5. Sally

    October 21, 2017 , 7:57 am

    This recipe sounds good. I might use a sweet potato instead of a russet potato for more nutrition.

  6. Monica

    October 21, 2017 , 8:34 am

    Great swap, Sally. I’m sure that will be delicious!

    – Monica

  7. Bonnie

    October 21, 2017 , 8:13 am

    This recipe sounds yummy…….definitely will try it………..love broccoli and spinach. 🙂

  8. Monica

    October 21, 2017 , 8:35 am

    Glad to know others love broccoli and spinach as much as I do 🙂

    Thanks for taking the time to comment, Bonnie!

    – Monica

  9. Patti

    October 21, 2017 , 10:00 am

    Love all the ingredients, but what do you think about subbing the potato with cauliflower? If so, how much would you recommend? I also use organic low sodium veg broth.

  10. Monica

    October 22, 2017 , 12:11 am

    Hi Patti,

    I love cauliflower and think that would be a delicious and nutrient-dense substitute. I’d suggest adding half a small cauliflower (chopped) in place of the potato at first. Then if you find there’s room for more cauliflower, then you can definitely add it.

    – Monica

  11. Elaine

    October 21, 2017 , 1:40 pm

    Use Bone Broth which has vert low sodium and adds protein to the soup.

  12. Monica

    October 22, 2017 , 12:08 am

    Hi Elaine,

    That sounds like a great swap! Thanks for mentioning that. I’ll update the post to add that as an option 🙂

    Appreciate the suggestion.

    – Monica

  13. Sherry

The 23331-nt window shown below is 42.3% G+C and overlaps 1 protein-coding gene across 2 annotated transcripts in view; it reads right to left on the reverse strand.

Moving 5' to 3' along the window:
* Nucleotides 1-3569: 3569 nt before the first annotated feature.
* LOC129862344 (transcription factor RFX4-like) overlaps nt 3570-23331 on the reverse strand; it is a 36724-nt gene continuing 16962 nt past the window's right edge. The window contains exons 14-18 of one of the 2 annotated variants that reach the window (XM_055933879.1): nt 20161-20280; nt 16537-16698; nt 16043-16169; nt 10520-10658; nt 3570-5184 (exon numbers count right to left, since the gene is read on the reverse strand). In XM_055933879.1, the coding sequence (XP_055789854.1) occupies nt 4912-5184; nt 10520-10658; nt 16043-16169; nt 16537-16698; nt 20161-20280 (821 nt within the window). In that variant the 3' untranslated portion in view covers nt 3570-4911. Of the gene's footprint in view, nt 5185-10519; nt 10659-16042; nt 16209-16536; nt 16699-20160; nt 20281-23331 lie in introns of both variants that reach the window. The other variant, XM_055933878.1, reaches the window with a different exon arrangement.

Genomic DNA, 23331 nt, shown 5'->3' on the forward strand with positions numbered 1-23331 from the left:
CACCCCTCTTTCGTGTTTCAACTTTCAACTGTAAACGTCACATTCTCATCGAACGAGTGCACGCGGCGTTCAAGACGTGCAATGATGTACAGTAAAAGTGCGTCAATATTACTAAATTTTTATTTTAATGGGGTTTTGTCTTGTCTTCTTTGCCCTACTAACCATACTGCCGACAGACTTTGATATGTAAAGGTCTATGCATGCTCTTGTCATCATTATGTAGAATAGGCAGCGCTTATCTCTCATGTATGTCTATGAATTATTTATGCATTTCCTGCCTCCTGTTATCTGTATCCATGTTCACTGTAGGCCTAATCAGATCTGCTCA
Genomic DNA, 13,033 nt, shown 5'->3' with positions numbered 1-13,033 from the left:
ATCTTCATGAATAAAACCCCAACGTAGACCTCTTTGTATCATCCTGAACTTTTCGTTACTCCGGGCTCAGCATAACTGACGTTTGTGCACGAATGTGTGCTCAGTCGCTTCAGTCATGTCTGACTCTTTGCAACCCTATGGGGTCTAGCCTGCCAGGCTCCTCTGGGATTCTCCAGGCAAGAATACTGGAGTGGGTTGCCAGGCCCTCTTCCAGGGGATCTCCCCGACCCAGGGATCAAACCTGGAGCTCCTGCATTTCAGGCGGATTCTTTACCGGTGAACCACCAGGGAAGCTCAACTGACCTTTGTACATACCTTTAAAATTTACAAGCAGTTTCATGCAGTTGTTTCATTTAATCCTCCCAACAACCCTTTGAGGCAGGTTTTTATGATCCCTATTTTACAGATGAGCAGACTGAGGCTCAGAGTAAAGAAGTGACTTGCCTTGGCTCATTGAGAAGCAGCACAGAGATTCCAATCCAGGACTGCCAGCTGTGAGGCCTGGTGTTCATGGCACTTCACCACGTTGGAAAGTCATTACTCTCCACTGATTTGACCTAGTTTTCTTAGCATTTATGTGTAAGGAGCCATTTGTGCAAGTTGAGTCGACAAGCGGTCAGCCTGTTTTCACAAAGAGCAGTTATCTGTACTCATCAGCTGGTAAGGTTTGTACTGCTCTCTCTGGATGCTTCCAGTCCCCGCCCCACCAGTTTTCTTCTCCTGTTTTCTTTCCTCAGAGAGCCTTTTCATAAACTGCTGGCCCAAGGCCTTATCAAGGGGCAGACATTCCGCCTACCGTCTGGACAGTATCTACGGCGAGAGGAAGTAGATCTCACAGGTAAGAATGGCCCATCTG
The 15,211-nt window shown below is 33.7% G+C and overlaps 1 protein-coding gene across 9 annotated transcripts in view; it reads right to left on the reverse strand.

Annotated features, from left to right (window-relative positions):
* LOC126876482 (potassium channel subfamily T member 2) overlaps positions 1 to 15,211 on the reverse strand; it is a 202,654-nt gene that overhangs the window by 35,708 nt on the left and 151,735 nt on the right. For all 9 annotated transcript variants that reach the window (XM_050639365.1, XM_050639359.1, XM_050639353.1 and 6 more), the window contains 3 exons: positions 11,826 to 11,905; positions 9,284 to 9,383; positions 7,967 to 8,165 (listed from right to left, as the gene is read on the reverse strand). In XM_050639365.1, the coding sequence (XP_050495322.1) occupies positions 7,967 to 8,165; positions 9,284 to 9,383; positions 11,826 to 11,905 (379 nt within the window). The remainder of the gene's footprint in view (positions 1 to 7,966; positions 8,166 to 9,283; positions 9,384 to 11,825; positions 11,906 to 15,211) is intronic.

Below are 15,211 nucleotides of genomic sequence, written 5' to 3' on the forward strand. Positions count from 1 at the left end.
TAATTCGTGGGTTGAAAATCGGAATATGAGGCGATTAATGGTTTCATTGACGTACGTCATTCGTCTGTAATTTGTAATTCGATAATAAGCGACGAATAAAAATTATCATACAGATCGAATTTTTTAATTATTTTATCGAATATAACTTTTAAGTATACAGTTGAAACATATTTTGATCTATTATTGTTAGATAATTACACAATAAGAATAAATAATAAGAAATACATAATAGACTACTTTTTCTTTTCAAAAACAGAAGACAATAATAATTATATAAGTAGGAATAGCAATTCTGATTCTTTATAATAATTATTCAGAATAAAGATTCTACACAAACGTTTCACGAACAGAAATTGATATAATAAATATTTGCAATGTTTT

October 21, 2017 , 5:53 pm

    Sounds yummy, you can not go wrong with broccoli AND spinach! Definitely will try this recipe.
    Thank you for sharing .

  14. thegardiner46

    October 23, 2017 , 9:13 am

    I just made this soup and it is outstanding!! I put in a little garlic powder simply because I love garlic.
    Thank you for a great recipe.

  15. Monica

    October 23, 2017 , 9:20 am

    You’re welcome! So wonderful to hear this recipe was a hit. Garlic powder is a great choice 🙂

    – Monica

  16. Carol Williams

    October 24, 2017 , 9:58 am

    Thank you Monica , will definitely give this one a go. Sounds great.

  17. sharon

    October 27, 2017 , 5:42 pm

    Thank you for the recipe. I have been looking for more ways to add more calcium to my diet and this will fit the bill! 🙂

  18. Tamaar Mannroh

    February 19, 2018 , 2:34 pm

    Spinach (and also collard greens, rhubarb, beet greens and some beans) is high in calcium but also in oxalic acid. Oxalic acid binds calcium in the intestins so it can no longer be absorbed by the blood and get into the bones. Or do you have a different view on this matter?

  19. Monica AlgaeCal

    February 19, 2018 , 11:43 pm

    Hi Tamaar,

    Yes, we have a dedicated post on this topic that you can read here: https://blog.algaecal.com/oxalic-acid/. Simply put, most individuals do not need to limit their intake of these types of foods – explained further in the post linked.

    – Monica

  20. Fim

    August 27, 2021 , 11:26 am

    Hi, Would kale instead of spinach lower the oxalic acid content ?
    Lovely recipe and so easy!

  21. Blaire AlgaeCal

    August 27, 2021 , 3:48 pm

    Hi Fim,

    Yes! We have a dedicated post on this topic that you can read here. Simply put, most individuals do not need to limit their intake of these types of foods – explained further in the post linked. 🙂

    – Blaire @ AlgaeCal

This article features advice from our industry experts to give you the best possible info through cutting-edge research.

Lara Pizzorno
MDiv, MA, LMT - Best-selling author of Healthy Bones Healthy You! and Your Bones; Editor of Longevity Medicine Review, and Senior Medical Editor for Integrative Medicine Advisors.,
Dr. Liz Lipski
PhD, CNS, FACN, IFMP, BCHN, LDN - Professor and Director of Academic Development, Nutrition programs in Clinical Nutrition at Maryland University of Integrative Health.,
Dr. Loren Fishman
MD, B.Phil.,(oxon.) - Medical Director of Manhattan Physical Medicine & Rehabilitation and Founder of the Yoga Injury Prevention Website.,
Prof. Didier Hans
PHD, MBA - Head of Research & Development Center of Bone Diseases, Lausanne University Hospital CHUV, Switzerland,